Rock 'n' Roll Camp for Girls Raises the Next Generation of OC Rockers!

Little girls file excitedly into classrooms at Carr Intermediate on Wednesday morning in Santa Ana. School's out, but these kids are reveling in a different kind of summer camp, one that rocks! The intense Rock 'n' Roll Camp for Girls Orange County one-week program is fully underway in its mission to transform sixty-five girls into seasoned, confident musicians. The OC experiment is in its third year and the experience of past camps motivates volunteers to give it their all.

“After the first year, everybody felt the camp was amazing and needed to happen again,” says camp co-coordinator (and Weekly contributor) Candace Hansen. “We try to mix it up so the girls get a musical education but also give them informational workshops that they would never have access to outside an environment like this.”


The goal of Rock 'n' Roll Camp Orange County is to 'empower girls through music.' Similarly-styled Riot Grrl spaces have been staples elsewhere, but OC is new to the game. Kids ages 7-11 are deemed 'tapes' while older girls from 12-17 are 'vinyl.'

All camp goers formed their bands on Monday and are busy perfecting all the facets of songwriting and performing for a Saturday showcase at Anaheim's Chain Reaction. Workshops are focused along feminist lines with topics like self-defense and body image. The kiddos learn about DIY culture, too, with lessons on zines and silk screening.

“I'm so stoked to have this here, especially in Orange County because for girls and women there's a lot of emphasis on how you look or cattiness like as women the only way to have another connection is to cut other women down,” says Hansen. “We try to make this a real intentional space and address that with the girls.”

On this morning, sisters Jackie and Michelle Reyes have a classroom full of young girls ready to listen to their workshop on emotional well-being. The kids fidget in their desks swinging their feet back-and-forth, but are attentive. The discussion, centered on a kind of pedagogy of the body and emotional intelligence, turns to coping skills.

“I have one,” says Michelle, wearing disarming pink bunny ears. “Rocking out!” Reyes goes on to explain how a certain song or type of music can soothe sadness. “When I feel angry or sad, normally I start drawing,” a girl responds. The Reyes sisters have the girls stand up to get wiggly like cooked spaghetti which is the opposite of stress tension. Not only is the workshop key for self-care in a world unkind to girls and women, it also helps them in practical ways like teaching techniques for taming jitters before going on stage.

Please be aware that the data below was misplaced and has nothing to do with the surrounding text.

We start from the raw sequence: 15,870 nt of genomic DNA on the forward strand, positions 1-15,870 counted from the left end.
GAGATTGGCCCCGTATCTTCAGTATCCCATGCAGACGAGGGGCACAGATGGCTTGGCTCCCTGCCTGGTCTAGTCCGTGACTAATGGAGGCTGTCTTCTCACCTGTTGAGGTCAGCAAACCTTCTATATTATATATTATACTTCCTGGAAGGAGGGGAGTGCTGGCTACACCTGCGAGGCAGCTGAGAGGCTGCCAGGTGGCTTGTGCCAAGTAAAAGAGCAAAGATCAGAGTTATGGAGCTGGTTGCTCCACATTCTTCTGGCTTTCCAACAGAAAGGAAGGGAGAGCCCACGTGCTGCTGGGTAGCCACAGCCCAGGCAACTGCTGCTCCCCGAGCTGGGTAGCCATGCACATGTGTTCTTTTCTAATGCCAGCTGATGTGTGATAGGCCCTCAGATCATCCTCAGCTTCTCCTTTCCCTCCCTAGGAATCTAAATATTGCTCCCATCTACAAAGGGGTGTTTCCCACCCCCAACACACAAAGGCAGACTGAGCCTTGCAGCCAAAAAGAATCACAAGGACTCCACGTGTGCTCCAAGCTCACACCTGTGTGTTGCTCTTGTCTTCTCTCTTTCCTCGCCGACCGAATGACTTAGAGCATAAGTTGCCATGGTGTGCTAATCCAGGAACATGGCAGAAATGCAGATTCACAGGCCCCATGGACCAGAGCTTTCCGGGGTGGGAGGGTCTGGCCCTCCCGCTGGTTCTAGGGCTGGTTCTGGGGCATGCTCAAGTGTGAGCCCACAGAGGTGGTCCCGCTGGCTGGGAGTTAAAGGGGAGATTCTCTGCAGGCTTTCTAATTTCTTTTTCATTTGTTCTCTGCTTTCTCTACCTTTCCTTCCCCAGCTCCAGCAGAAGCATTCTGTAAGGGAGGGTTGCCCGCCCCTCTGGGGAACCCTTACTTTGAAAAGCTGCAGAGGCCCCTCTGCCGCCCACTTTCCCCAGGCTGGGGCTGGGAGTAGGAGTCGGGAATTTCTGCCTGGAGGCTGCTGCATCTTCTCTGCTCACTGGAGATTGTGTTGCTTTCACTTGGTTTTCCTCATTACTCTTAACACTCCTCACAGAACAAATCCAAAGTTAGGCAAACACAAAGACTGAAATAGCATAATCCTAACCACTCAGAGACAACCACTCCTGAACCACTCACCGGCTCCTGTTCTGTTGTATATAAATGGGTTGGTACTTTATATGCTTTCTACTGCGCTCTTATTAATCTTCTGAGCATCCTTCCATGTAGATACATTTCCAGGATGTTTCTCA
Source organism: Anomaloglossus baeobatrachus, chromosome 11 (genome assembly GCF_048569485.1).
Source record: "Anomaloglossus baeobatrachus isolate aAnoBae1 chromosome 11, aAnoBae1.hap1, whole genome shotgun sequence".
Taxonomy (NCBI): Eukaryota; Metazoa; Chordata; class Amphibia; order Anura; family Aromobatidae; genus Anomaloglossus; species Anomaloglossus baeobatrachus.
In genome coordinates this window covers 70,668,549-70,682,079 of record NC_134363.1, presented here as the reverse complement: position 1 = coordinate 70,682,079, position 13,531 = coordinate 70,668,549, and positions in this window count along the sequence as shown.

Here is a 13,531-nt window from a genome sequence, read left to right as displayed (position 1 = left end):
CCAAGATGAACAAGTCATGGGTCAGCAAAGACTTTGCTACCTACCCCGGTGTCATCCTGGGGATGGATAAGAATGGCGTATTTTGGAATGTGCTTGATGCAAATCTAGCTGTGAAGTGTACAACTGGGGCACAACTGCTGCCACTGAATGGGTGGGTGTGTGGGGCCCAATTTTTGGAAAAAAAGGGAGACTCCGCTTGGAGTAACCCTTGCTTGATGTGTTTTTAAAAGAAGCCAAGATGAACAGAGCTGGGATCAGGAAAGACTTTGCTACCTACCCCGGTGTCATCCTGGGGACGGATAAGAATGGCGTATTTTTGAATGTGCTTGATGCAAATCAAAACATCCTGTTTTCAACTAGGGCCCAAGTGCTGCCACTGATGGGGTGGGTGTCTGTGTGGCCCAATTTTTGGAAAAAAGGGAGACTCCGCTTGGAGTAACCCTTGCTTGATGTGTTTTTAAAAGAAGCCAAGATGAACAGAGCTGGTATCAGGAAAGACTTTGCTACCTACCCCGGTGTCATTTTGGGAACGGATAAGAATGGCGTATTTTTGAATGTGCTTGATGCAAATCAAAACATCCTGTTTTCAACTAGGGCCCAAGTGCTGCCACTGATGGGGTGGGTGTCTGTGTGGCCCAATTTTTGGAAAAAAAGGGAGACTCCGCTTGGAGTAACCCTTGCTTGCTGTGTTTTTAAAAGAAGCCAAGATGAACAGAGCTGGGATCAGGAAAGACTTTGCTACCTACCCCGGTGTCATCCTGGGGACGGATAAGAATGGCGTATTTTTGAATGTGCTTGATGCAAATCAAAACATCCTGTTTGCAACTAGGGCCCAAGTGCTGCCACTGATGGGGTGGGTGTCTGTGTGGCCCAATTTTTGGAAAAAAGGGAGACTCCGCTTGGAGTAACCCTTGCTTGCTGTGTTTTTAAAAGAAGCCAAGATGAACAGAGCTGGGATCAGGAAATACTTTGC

In the music rooms, kids practice vocals, drums, guitar, bass, and keys for an hour-long session. Students sit around in a circle playing power chords, scales and solos on loaned electric guitars. “The 'tapes' are usually confident,” says volunteer instructor Julie Viramontes. “As the camp goes on, they feel more comfortable with their instruments and fellow students.”

Downstairs in another classroom, girls are banging away on drum kits while Nirvana's “Smells Like Teen Spirit” blares from a speaker. The kids keep the beat steady on the verse. Instructors help them do a snare drum build up before the chorus explodes in a display that would bring a smile to Dave Grohl's face.

The rock camp breaks from its intense schedule to have a little fun during lunchtime concerts. Isabella Nevarez, 11, and her friend Lyra Vargas, 9, sit down next to where special guest musician Sunny War will play. The two formed a band called “Astro Dragons” at camp and are having a blast. “I like it because it's a safe space,” says Nevarez. “I've learned how to play bass, work in a team, collaborate to write songs and I made a lot of friends.”

Both Nevarez and Vargas love the rock camp theme song they recite everyday, among other activities. “I'm really excited for Friday because that's when I get to do karaoke,” says Vargas in between burrito bites. She professes a love of Joan Jett and Cyndi Lauper. The Astro Dragons are already thinking about their weekend showcase. “I'm nervous because I have to sing in front of a bunch of people,” Vargas adds.

The two kiddos get to see how it's all done when they cheer on the blues of Sunny War's claw-hammer picking style. On her last song, all the girls start clapping and dancing around the lunch area having a summer camp moment they'll never forget.

Rock 'n' Roll Camp for Girls 2015 Showcase at Chain Reaction, 1652 W. Lincoln Ave., Anaheim, Sat., 1 p.m. $10 suggested donation. All ages!

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